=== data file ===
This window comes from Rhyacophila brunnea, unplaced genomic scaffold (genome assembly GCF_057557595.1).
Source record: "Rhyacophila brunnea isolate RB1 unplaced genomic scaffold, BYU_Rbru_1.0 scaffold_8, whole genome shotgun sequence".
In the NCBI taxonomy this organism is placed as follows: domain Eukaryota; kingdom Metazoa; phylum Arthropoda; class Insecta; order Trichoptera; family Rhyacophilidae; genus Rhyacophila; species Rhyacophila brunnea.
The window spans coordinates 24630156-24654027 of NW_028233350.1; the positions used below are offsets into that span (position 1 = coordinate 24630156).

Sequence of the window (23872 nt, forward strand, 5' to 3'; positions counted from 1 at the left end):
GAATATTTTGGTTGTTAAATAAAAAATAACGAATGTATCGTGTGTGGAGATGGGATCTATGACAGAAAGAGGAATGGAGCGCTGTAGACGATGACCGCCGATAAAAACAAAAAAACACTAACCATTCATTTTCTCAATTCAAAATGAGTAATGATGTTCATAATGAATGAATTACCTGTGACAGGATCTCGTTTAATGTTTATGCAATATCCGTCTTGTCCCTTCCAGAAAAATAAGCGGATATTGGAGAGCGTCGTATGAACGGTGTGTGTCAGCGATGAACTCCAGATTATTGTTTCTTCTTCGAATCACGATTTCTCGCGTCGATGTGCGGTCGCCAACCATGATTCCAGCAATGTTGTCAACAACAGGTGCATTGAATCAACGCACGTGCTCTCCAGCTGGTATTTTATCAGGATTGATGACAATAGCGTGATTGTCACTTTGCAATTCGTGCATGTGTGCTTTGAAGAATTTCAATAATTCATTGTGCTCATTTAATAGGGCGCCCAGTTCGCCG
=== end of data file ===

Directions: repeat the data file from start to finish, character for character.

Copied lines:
This window comes from Rhyacophila brunnea, unplaced genomic scaffold (genome assembly GCF_057557595.1).
Source record: "Rhyacophila brunnea isolate RB1 unplaced genomic scaffold, BYU_Rbru_1.0 scaffold_8, whole genome shotgun sequence".
In the NCBI taxonomy this organism is placed as follows: domain Eukaryota; kingdom Metazoa; phylum Arthropoda; class Insecta; order Trichoptera; family Rhyacophilidae; genus Rhyacophila; species Rhyacophila brunnea.
The window spans coordinates 24630156-24654027 of NW_028233350.1; the positions used below are offsets into that span (position 1 = coordinate 24630156).

Sequence of the window (23872 nt, forward strand, 5' to 3'; positions counted from 1 at the left end):
GAATATTTTGGTTGTTAAATAAAAAATAACGAATGTATCGTGTGTGGAGATGGGATCTATGACAGAAAGAGGAATGGAGCGCTGTAGACGATGACCGCCGATAAAAACAAAAAAACACTAACCATTCATTTTCTCAATTCAAAATGAGTAATGATGTTCATAATGAATGAATTACCTGTGACAGGATCTCGTTTAATGTTTATGCAATATCCGTCTTGTCCCTTCCAGAAAAATAAGCGGATATTGGAGAGCGTCGTATGAACGGTGTGTGTCAGCGATGAACTCCAGATTATTGTTTCTTCTTCGAATCACGATTTCTCGCGTCGATGTGCGGTCGCCAACCATGATTCCAGCAATGTTGTCAACAACAGGTGCATTGAATCAACGCACGTGCTCTCCAGCTGGTATTTTATCAGGATTGATGACAATAGCGTGATTGTCACTTTGCAATTCGTGCATGTGTGCTTTGAAGAATTTCAATAATTCATTGTGCTCATTTAATAGGGCGCCCAGTTCGCCG